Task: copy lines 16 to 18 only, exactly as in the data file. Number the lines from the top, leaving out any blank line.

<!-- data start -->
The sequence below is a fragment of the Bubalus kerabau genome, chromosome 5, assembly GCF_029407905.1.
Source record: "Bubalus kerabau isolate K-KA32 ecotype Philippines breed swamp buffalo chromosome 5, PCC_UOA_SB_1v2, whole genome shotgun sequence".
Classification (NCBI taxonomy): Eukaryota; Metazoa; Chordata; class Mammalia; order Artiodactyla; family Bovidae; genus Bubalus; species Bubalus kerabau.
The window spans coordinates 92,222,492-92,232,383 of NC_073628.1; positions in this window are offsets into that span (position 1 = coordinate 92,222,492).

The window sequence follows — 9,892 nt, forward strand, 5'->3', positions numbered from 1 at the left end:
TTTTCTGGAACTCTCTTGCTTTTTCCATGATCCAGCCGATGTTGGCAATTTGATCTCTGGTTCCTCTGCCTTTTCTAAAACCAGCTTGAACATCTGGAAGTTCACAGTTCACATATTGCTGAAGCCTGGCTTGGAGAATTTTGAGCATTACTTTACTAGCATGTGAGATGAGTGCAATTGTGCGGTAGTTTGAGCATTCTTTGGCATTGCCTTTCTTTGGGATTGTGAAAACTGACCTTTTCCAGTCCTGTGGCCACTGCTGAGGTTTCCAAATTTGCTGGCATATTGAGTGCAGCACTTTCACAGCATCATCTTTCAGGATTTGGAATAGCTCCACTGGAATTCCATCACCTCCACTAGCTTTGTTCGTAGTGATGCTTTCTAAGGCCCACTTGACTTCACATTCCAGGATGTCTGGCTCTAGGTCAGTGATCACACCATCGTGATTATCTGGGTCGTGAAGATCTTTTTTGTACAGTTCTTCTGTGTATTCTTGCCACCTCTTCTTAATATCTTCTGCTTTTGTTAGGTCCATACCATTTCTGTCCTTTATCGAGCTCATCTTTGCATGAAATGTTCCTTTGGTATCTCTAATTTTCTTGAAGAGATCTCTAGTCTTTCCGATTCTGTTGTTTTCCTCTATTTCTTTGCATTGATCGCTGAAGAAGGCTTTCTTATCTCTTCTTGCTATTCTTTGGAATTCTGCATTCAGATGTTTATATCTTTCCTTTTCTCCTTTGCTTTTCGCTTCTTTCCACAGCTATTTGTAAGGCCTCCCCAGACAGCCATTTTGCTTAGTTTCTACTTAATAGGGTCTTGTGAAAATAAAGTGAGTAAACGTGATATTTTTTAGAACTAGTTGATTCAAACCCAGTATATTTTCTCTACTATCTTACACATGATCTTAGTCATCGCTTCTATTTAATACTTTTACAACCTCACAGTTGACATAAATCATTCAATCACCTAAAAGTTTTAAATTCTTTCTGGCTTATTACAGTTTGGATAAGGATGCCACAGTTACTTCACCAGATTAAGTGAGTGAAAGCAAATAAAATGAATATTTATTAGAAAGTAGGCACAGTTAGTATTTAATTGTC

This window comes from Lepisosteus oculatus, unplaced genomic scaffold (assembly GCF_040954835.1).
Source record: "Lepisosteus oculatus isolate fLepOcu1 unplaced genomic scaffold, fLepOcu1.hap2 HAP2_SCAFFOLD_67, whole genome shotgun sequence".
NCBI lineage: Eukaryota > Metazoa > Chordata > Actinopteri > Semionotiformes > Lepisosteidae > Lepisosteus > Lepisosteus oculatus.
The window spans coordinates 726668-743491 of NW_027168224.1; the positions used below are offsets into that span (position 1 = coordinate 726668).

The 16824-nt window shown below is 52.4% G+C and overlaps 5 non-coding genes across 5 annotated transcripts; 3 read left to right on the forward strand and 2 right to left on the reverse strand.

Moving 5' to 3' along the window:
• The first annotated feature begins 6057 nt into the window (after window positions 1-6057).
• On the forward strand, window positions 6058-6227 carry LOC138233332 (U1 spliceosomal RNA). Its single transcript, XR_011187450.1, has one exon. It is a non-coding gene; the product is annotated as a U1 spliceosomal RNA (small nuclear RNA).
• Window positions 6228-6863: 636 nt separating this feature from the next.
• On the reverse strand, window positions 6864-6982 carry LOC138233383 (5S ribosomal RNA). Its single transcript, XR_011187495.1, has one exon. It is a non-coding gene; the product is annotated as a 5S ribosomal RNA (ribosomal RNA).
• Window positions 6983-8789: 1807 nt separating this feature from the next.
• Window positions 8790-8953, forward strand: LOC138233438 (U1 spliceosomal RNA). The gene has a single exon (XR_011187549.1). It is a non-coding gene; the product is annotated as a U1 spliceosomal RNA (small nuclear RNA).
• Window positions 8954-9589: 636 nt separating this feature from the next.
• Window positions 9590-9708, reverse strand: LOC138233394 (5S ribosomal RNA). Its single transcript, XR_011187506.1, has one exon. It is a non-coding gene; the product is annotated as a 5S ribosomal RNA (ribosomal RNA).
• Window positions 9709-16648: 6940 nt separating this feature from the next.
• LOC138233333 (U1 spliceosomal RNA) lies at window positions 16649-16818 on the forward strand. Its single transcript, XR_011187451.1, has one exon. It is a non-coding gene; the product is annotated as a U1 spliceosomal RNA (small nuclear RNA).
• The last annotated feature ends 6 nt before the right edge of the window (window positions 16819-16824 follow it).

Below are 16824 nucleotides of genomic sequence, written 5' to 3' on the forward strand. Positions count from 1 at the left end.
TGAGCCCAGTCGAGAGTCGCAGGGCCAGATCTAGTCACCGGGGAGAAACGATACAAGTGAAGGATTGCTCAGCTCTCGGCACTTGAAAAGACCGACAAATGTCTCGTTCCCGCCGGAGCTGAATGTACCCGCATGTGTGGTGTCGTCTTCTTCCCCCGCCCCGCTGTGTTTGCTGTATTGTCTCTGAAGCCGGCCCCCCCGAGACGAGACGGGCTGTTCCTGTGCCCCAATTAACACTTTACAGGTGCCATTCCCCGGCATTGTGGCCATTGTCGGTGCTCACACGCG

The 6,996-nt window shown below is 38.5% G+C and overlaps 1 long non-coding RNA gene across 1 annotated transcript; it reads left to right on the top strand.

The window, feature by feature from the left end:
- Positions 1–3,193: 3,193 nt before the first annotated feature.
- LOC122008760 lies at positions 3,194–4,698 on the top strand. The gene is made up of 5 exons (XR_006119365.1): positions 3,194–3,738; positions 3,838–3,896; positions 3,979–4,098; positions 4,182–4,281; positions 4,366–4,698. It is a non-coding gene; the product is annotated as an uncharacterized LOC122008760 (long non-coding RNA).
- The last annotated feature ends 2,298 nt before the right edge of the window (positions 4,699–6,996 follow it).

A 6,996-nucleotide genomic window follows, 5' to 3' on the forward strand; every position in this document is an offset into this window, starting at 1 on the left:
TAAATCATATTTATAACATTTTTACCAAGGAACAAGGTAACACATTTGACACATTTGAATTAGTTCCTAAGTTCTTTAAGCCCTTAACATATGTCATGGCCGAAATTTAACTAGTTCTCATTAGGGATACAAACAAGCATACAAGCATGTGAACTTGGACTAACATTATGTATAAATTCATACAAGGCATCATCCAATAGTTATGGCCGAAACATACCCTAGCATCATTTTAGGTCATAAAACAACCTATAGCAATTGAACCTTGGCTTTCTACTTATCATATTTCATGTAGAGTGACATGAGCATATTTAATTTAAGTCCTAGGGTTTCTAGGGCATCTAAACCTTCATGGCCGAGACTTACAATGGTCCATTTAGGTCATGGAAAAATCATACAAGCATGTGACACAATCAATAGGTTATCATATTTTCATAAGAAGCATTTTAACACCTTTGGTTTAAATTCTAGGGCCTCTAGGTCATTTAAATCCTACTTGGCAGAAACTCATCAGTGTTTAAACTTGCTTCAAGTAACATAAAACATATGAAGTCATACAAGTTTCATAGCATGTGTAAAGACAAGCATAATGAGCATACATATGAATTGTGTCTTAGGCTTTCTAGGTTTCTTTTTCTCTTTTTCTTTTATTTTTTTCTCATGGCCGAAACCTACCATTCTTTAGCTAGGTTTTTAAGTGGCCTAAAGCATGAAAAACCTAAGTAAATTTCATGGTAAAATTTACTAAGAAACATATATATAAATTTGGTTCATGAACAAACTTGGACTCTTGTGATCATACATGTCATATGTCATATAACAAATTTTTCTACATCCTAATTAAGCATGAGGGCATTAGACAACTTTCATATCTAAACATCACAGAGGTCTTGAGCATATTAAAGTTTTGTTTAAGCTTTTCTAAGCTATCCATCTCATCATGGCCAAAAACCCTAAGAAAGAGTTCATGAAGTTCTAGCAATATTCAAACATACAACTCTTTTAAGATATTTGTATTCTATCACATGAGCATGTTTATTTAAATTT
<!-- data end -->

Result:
• On the reverse strand, window positions 6864-6982 carry LOC138233383 (5S ribosomal RNA). Its single transcript, XR_011187495.1, has one exon. It is a non-coding gene; the product is annotated as a 5S ribosomal RNA (ribosomal RNA).
• Window positions 6983-8789: 1807 nt separating this feature from the next.
• Window positions 8790-8953, forward strand: LOC138233438 (U1 spliceosomal RNA). The gene has a single exon (XR_011187549.1). It is a non-coding gene; the product is annotated as a U1 spliceosomal RNA (small nuclear RNA).